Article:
Former NFL Cheerleaders Sound Off on the League’s Misogyny
“Why do we keep getting ignored?”
Former NFL cheerleaders are fed up. And for what it’s worth, I am one of them.
Yesterday, The New York Times reported that Raiders head coach Jon Gruden had resigned over homophobic, racist and sexist emails. The remarks were discovered as part of the NFL’s investigation into the Washington Football Team’s toxic workplace culture and sexual harassment of its female employees.
But one of the most upsetting revelations — and a part of the story that was hardly a central focus for most media outlets — was that Gruden had received photos of topless Washington Football Team cheerleaders from his pal Bruce Allen, the team’s former president. The news served as a smack in the face to former and current cheerleaders, who have spent years cheering on the men of the NFL with unquestioned loyalty. Aside from decency, respect and meager wages, cheerleaders have never asked for much. And they certainly never asked to be sexually abused at work — objectified by the very men who sign their paychecks.
Former Washington Football Team cheerleader and team captain Candess Correll told InsideHook this morning that she believes Gruden’s emails prove once and for all that women’s issues in the NFL are not a priority, calling the controversy “not just inappropriate and disrespectful, but also criminal.” Correll, now a senior software engineer, believes the only way forward for the league’s cheerleaders is to unionize.
“Until cheerleaders are considered human enough in the sports realm to be unionized, these things will likely continue to be swept under the rug,” Correll said. “As a former NFL cheerleader of five years, I still am not privy to the full extent of the issues some of my peers have faced.”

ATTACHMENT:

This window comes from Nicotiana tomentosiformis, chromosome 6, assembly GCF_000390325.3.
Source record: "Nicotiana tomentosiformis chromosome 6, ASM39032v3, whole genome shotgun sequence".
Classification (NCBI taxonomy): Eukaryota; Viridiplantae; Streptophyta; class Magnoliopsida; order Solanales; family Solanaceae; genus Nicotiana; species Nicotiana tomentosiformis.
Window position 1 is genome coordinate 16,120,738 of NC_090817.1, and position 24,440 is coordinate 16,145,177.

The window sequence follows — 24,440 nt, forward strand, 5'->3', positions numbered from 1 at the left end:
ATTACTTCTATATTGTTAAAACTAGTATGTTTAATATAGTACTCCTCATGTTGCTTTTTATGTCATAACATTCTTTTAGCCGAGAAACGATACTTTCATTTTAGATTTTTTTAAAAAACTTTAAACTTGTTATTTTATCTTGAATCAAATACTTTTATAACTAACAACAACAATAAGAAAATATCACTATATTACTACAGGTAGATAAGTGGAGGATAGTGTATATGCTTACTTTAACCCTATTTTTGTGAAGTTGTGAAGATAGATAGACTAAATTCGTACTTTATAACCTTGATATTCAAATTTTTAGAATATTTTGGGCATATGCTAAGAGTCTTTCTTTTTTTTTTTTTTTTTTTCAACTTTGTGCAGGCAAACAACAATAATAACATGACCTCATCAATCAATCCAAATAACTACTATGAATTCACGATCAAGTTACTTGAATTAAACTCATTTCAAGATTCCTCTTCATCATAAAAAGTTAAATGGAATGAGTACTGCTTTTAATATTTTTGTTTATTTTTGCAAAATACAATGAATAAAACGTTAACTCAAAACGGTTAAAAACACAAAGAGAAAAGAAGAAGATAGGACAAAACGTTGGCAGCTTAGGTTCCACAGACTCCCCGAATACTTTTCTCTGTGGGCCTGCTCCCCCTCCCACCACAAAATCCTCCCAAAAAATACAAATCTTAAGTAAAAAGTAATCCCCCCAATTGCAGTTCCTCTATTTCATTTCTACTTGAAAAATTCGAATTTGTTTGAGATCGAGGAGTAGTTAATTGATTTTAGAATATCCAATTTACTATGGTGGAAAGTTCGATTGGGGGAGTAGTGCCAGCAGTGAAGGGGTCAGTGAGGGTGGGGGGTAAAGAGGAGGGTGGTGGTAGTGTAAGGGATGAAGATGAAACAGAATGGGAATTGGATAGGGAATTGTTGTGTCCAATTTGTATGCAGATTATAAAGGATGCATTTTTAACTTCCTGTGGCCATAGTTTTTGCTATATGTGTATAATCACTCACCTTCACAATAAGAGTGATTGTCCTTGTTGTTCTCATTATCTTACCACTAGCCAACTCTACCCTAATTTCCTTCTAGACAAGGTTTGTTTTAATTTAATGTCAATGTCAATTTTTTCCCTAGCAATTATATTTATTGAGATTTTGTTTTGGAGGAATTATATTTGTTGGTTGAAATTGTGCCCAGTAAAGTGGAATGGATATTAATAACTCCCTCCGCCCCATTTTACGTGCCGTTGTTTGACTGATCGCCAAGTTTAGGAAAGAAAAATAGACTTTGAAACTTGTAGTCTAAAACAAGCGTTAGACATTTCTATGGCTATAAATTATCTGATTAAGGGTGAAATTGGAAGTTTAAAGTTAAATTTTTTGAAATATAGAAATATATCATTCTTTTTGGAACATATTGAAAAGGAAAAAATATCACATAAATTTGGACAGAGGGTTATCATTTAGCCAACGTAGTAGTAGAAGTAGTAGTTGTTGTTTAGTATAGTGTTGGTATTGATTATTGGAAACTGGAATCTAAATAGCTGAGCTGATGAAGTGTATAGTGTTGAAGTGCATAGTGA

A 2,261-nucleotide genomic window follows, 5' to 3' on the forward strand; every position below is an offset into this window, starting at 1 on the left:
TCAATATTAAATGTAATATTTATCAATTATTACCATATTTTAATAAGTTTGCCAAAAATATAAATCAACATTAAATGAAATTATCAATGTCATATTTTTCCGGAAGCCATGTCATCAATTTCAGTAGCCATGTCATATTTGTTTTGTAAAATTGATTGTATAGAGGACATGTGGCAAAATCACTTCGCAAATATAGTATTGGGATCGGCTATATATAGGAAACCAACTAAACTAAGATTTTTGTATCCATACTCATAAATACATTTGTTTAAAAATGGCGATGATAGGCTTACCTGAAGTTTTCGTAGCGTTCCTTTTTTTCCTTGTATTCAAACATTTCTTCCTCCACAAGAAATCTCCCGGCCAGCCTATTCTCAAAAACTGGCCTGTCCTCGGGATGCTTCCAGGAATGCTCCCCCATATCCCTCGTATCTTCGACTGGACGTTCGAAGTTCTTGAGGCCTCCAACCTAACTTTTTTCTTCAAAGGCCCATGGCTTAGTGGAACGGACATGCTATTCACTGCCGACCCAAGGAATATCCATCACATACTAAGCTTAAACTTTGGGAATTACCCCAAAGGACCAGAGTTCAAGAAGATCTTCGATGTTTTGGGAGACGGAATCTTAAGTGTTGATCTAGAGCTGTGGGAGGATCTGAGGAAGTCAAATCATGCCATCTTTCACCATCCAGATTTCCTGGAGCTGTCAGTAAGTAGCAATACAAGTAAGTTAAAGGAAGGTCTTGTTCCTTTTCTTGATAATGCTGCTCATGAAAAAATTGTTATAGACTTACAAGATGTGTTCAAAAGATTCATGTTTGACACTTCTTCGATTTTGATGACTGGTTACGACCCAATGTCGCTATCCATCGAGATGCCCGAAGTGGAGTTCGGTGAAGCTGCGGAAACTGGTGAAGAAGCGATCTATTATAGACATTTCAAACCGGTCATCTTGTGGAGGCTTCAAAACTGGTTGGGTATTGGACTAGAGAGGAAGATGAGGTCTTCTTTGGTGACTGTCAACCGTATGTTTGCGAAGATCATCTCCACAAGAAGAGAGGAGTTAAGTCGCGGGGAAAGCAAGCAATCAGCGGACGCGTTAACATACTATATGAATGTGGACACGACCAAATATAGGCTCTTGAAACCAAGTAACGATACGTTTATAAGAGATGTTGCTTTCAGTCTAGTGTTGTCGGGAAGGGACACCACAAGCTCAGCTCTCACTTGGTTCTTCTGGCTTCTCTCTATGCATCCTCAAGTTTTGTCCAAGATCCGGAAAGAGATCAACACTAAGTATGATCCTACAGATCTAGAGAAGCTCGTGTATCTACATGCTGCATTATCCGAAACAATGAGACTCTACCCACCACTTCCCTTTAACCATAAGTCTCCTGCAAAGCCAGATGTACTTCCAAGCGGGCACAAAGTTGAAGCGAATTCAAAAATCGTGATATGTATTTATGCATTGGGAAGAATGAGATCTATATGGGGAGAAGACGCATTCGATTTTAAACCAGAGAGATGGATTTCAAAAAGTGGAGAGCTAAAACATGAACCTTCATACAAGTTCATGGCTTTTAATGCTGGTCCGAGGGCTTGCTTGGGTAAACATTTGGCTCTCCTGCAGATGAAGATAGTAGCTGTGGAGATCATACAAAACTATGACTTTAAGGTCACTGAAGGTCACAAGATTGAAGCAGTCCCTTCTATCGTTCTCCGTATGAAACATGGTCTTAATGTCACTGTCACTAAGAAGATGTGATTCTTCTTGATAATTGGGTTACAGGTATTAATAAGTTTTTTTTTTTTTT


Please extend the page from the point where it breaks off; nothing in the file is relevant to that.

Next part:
In the broader context of the NFL’s investigation into the Washington Football Team, this incident isn’t just newsworthy — it’s a critical red flag that shines a spotlight on the way in which some of the league’s most powerful men might be regularly sexually harassing NFL cheerleaders without their knowledge or consent. How many other photos or videos were taken? How many other coaches or executives engaged with the topless photos or sent them around? What did they say behind closed doors? How many bad seeds are there really? And when will the league stop protecting them?
Worse, however, is the implication that Gruden’s emails are just the tip of the iceberg. One wonders whether, if sexual harassment was the only offense — and the offenses didn’t also include blatant racist and homophobic language involving players, or criticisms of Goodell himself — these allegations might never have seen the light of day, and these women would never have the opportunity for justice.
“We absolutely need the full report to not just hold the people who have done wrong accountable, but to also properly move forward and enforce regulations so that this does not happen again,” Correll said.
Mhkeeba Pate, a former Seattle Seahawks cheerleader and the host of the Pro Cheerleading Podcast, says she finds Gruden’s emails “damning.” But she’s more pissed off by the longstanding tradition of the NFL’s indifference towards its cheerleaders.
“It’s just mind boggling how the NFL can refuse to accept the responsibility that they hold over NFL cheerleaders,” Pate told InsideHook. “I’m really agitated because they have this privilege of ignoring the voices of women, no matter how many articles, no matter what is said or what is done. Why do we keep getting ignored?”